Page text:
Richard Chaloner, 1st Baron Gisborough

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Chaloner in 1895.

Richard Godolphin Walmesley Chaloner, 1st Baron Gisborough (né Long; 12 October 1856 – 23 January 1938) was a British soldier and politician. He was a Conservative Member of Parliament (MP) from 1895 to 1900 and 1910 to 1917, and a member of the House of Lords from 1917 until his death in 1938.


Chaloner was the son of Richard Penruddocke Long, an MP from 1859 to 1868, and younger brother of The 1st Viscount Long. His family owned Rood Ashton House in Wiltshire and had lived in the county since the end of the 14th century. Chaloner's maternal grandfather was William Dick, a member for Wicklow from 1852 to 1880. In 1888, he assumed the surname of Chaloner by Royal licence, this was in accordance with the will of his maternal great-uncle Admiral Thomas Chaloner, who had inherited the Gisborough estate and Gisborough Hall through his mother, a descendant of Robert de Brus.

Chaloner was educated at Winchester College and the Royal Military College, Sandhurst, after which he was commissioned a second lieutenant in the 3rd Hussars on 30 January 1878. He served in the Second Anglo-Afghan War 1879–80, and was promoted to lieutenant on 1 July 1881. Promotion to captain came on 1 July 1887, followed by brevet appointments as major and lieutenant-colonel on 10 February 1894. He transferred to the Reserve of Officers, and became lieutenant-colonel in command of the 1st Wiltshire Volunteer Rifles.[1] Following the outbreak of the Second Boer War in October 1899, many volunteer officers were commissioned as part of the Imperial Yeomanry which was created in December 1899. Chaloner was appointed in command of the 1st (Wiltshire) Company of the 1st Battalion, and left Liverpool for South Africa on the SS Cymric in March 1900.[2]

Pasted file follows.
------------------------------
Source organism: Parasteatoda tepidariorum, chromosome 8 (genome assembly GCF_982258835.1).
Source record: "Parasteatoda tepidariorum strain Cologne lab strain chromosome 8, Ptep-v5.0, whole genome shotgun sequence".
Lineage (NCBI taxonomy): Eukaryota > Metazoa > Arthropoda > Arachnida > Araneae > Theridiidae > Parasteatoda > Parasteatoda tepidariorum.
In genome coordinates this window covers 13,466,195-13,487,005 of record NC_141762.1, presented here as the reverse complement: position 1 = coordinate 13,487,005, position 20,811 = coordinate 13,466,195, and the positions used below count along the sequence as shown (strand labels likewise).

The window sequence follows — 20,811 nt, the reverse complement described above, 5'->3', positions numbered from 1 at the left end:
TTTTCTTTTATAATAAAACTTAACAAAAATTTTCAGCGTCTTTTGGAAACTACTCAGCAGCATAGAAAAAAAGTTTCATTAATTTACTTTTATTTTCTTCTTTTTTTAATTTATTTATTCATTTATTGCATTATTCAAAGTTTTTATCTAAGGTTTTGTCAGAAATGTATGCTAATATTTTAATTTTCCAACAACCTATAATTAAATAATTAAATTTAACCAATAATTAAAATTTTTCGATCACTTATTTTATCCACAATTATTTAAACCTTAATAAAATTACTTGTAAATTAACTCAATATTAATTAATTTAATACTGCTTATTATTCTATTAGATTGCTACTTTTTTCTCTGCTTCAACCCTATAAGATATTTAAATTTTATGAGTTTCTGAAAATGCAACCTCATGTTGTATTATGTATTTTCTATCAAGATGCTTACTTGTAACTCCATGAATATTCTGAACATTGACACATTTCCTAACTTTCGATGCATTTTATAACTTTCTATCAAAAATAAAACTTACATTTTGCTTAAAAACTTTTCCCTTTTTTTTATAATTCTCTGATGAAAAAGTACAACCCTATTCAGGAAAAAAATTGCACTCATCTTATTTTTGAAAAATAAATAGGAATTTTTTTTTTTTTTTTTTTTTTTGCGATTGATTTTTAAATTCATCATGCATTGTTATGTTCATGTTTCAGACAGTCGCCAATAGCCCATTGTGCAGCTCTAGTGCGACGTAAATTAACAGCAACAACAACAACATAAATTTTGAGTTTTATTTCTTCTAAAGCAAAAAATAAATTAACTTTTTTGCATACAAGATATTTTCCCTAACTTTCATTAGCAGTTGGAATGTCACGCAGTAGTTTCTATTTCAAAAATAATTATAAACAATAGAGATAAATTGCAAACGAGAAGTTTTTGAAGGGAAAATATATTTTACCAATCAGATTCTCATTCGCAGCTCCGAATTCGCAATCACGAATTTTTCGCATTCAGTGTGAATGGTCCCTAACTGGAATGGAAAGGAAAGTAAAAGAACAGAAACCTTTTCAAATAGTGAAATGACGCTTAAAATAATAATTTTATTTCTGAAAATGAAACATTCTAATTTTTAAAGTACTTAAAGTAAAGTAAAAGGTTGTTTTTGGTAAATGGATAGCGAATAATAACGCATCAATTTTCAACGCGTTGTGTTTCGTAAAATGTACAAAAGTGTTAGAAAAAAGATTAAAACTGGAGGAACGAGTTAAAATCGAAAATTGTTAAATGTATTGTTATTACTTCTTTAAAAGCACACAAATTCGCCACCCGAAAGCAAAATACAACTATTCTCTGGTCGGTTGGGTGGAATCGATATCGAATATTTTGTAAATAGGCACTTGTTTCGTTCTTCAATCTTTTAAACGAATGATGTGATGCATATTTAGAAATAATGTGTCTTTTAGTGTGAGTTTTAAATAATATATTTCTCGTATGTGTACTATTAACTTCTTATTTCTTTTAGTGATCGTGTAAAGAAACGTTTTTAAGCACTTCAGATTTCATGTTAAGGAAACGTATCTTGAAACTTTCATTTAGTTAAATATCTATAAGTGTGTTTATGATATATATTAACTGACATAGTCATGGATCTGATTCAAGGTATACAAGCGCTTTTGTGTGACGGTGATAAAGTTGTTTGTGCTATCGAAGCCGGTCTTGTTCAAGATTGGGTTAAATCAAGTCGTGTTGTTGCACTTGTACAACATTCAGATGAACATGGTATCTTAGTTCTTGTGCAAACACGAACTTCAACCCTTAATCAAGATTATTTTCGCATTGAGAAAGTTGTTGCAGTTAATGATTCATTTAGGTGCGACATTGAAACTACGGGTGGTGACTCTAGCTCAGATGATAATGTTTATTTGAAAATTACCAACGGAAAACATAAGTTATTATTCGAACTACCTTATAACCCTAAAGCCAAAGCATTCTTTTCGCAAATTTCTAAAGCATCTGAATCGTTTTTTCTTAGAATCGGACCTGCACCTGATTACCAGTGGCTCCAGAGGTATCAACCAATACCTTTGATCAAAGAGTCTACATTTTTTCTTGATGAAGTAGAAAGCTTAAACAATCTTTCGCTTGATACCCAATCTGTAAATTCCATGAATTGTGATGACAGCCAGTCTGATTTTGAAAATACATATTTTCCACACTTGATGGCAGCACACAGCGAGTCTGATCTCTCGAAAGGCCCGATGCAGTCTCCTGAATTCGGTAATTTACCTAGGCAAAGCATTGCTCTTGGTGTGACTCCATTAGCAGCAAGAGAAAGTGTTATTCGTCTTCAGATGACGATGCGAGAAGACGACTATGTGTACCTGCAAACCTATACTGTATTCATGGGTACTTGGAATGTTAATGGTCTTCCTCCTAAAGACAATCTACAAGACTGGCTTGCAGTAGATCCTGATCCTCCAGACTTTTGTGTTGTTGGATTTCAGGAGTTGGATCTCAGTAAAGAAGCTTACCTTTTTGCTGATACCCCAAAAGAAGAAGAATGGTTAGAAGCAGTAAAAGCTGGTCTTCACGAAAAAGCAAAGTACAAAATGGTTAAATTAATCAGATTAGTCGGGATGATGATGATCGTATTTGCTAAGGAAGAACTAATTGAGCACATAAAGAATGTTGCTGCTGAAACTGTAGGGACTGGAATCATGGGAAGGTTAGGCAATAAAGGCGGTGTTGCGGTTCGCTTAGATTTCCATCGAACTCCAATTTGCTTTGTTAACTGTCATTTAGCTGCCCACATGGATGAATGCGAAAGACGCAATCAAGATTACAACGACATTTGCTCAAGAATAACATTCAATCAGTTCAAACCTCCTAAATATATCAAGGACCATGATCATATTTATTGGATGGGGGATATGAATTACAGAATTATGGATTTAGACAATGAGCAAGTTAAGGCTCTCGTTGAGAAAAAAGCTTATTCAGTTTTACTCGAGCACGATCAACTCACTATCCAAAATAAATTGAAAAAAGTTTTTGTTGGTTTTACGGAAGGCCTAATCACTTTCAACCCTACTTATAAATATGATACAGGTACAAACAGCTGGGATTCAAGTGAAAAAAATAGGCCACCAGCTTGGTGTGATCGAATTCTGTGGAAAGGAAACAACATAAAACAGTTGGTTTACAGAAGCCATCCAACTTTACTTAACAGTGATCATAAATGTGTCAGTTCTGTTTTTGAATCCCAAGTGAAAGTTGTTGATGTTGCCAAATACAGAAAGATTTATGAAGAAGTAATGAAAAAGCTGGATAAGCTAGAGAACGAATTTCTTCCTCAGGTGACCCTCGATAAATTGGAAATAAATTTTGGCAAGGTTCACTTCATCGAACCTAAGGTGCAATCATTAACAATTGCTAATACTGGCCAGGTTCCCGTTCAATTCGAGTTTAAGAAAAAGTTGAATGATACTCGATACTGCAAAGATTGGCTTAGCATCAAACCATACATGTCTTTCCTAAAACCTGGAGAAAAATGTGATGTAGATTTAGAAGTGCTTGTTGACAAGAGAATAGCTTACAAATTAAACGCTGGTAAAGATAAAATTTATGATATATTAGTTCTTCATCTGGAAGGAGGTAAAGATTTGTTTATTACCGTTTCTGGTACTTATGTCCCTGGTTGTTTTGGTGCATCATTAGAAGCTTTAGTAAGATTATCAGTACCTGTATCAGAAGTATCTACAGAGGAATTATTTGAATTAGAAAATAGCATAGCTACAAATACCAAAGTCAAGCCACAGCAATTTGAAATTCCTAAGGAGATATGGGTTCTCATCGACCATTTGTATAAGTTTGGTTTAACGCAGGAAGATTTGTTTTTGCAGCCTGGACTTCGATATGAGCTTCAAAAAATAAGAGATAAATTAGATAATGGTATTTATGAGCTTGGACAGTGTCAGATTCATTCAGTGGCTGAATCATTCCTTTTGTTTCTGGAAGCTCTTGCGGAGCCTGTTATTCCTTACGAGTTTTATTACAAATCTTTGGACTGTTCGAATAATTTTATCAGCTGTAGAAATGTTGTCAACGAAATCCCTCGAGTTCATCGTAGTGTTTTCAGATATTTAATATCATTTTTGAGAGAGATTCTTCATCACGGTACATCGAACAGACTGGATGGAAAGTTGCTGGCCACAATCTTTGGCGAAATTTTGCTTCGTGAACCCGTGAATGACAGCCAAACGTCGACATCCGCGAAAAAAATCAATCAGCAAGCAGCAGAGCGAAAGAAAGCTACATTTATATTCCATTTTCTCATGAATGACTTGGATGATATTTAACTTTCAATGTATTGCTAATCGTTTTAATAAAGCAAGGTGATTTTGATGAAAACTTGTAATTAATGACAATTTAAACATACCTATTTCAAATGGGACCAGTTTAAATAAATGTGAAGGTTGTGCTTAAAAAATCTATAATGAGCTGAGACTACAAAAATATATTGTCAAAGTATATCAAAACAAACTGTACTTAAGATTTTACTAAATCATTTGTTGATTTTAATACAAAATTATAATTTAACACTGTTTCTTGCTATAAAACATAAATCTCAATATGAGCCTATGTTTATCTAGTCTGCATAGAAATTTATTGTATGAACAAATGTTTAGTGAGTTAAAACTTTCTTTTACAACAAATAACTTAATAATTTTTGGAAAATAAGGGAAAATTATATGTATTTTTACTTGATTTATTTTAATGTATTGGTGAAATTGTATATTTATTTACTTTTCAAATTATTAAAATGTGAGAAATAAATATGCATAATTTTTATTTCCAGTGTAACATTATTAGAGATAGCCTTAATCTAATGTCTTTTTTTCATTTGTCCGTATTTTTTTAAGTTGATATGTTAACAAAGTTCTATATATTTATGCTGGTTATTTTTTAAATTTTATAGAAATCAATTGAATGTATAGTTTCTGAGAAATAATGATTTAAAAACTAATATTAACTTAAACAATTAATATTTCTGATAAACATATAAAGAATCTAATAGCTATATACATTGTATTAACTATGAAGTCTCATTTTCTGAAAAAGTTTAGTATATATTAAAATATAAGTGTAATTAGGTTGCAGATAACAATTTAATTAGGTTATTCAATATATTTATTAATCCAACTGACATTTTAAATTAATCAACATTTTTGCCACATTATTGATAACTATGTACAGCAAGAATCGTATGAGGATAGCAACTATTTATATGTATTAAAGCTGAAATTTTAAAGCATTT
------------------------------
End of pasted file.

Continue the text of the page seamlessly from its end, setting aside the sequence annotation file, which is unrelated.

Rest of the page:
Richard Chaloner was first elected to Parliament for Westbury in the 1895 general election. At the next general election in 1900, he was defeated by the Liberal candidate John Fuller. In the January 1910 general election, Chaloner was re-elected to Parliament succeeding the Liberal MP J. E. B. Seely in the constituency of Liverpool Abercromby. He retained this seat until 18 June 1917, when he was made Steward of the Chiltern Hundreds, a post that expelled him from the Commons, thus effectively resigning from the Commons. On 23 June 1917, he was made the Baron Gisborough, of Cleveland in the County of York, and became a member of the House of Lords. A by-election was held in Liverpool Abercromby to replace him. Lord Gisborough died in 1938 in Cleveland, aged 81, and was succeeded in the barony by his second son, Thomas.


In 1882, he married Margaret Brocklesby Davis (died 1941) and they had two sons and four daughters. Their elder son, Richard, died in France in 1917 while guarding German prisoners of war.


Coat of arms of Richard Chaloner, 1st Baron Gisborough
Coronet of a British Baron.svg
Gisborough Escutcheon.png
A demi sea-wolf Or.
Sable a chevron between three cherubims Or.
On either side a kneeling angel wings elevated inverted and endorsed each ensigned on the hand with a cross all Or.
Frugality Is The Left Hand Of Fortune And Diligence The Right [3]


  1. ^ Hart′s Army list, 1901
  2. ^ "The War - Embarcation of Troops". The Times. No. 36078. London. 1 March 1900. p. 7.
  3. ^ Debrett's Peerage. 1973.


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Parliament of the United Kingdom
Preceded by Member of Parliament for Westbury
Succeeded by
Preceded by Member of Parliament for Liverpool Abercromby
Succeeded by
Peerage of the United Kingdom
New creation Baron Gisborough
Succeeded by